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Old 08-28-2016, 04:53 PM   #1
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Default Partner's combat PTSD

Hi all,

Hopefully this is in the right place, otherwise I apologize in advance.

My boyfriend and I have been together for over a year and living together for the past 4 (almost 5) months. We are both crazy in love with each other and know that this is the real deal. We have plans to get engaged later this year (though I don't know exactly when, he insists on leaving that part a surprise.)
He is a purple heart OIF vet who was medically retired when the vehicle that he was in struck an IED.
He suffers from severe combat PTSD, anger issues, depression and anxiety. For example: When he is stressed or says his issues are acting up, he "shuts down" and shuts himself off for a few hours to a day. He'll lie down by himself, listen to audio books, watch documentaries, etc. He says its because he's trying to distract himself from the issues going on inside his head and that he's not doing it to be mean but he doesn't want to risk lashing out at me. This is completely new to me. I have never dealt with someone that has gone through what he has and I will admit, for a while I behaved selfishly and took it personally.

He is an amazing partner and has a big heart. Our relationship is fantastic overall. Sure we've had our fair share of fights but that mainly is due to a difference in communication styles. (I overreact easily and get very high strung/dramatic/panicky when upset, he hates that because of having a hyper response to stress and feeds off of my behavior.) And what couple hasn't had fights anyway? But I honestly just want to be the best support system that I can for him. His prior relationships have all been terrible. He's been cheated on, treated like ****/taken for granted, and I want to ensure that he knows I'm not going anywhere and that I'm here for him. And I admit that I still know next to nothing about PTSD. I have been doing some reading on my own but I'd love if anyone could give me some advice and/or input.

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Old 09-02-2016, 05:06 PM   #2
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My Mood: Partner's combat PTSD

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Hello equiiaddict: I'm sorry you did not receive a reply to this post. It certainly is deserving of one. Unfortunately, I'm not the best member to be responding to your concerns. Perhaps other members who are more knowledgeable may yet reply.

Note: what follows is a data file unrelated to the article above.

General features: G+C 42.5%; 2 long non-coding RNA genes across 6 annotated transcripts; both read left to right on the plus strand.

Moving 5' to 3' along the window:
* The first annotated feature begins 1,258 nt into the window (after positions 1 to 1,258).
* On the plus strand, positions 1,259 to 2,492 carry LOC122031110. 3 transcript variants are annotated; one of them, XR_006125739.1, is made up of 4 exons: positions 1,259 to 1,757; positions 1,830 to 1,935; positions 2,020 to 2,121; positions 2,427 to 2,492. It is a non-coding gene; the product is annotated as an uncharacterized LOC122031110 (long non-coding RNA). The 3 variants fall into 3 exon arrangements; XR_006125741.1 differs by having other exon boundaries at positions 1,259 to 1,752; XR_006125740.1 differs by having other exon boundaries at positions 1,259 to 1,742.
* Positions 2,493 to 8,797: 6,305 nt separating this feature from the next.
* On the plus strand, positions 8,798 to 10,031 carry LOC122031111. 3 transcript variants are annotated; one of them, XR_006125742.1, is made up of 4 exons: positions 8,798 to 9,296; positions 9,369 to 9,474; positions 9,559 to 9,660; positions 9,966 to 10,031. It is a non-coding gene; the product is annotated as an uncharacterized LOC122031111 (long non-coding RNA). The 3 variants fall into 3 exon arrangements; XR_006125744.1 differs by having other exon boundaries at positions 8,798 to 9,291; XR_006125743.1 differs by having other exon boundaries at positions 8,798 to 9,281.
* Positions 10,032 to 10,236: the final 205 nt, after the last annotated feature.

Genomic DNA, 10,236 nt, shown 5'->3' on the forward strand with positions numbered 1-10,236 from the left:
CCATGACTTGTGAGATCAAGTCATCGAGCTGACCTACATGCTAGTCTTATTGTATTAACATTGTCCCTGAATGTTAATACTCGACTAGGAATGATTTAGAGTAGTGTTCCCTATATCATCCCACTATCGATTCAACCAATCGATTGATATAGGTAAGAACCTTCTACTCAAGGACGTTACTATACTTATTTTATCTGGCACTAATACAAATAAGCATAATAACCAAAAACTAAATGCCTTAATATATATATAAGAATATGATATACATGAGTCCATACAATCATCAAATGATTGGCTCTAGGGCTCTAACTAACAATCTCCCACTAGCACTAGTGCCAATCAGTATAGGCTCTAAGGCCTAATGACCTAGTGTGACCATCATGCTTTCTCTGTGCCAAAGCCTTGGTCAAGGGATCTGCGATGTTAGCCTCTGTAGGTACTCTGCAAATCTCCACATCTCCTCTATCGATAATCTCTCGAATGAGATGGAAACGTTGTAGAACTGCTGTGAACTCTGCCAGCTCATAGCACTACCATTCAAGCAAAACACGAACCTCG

Are you familiar with California therapist Kati Morton? Kati uploads mental health related videos onto her YouTube channel. I know she has done quite a few on PTSD. If you're not familiar with Kati's videos, I highly recommend them.

Beyond that, hopefully, your partner is seeing a therapist in an effort to deal with his PTSD. Distracting himself in the way he is doing is certainly a worthwhile stop-gap measure. But, at least from my perspective, it's not a solution. Over the long haul, both of you will benefit from him acquiring other strategies to deal with his anger, depression & anxiety. I wish you both great success in your lives...
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Old 09-03-2016, 04:30 AM   #3
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Default Re: Partner's combat PTSD

Hi! My husband is an OIF vet, Desert Storm vet and has served on the DMZ and Sinai in the Army. He has combat PTSD.

Has your boyfriend tried (or have you ever talked about) therapy programs? There are a lot of successful programs for veterans specifically. The VA can be pretty useless and hard to get an appointment, but you could look outside the VA at private psychiatrists, psychologists so forth. Honestly, it's made a difference for a lot of vets who can access it. New drug protocols, research protocols and established therapies like EMDR are so helpful.

It wouldn't hurt to do some research on those and talk to him. My husband resists help because he feels like he has to be all macho and crap, but I tried to talk to him about it. Never hurts.

Good luck with everything.
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Old 10-23-2016, 09:09 AM   #4
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Default Re: Partner's combat PTSD

Hi! I'm dating a man with combat PTSD, as well, and I can definitely identify with some of the things that you have brought up. I don't know much about my boyfriend's service, as he rarely talks about it. I know that he served in the Army as a combat medic and was in Afghanistan for a while. Communication has become very strained between us, and I make the mistake of taking it personally, as well. All of the time. I try not to, but I'm a very, very sensitive person.
We should talk sometime!
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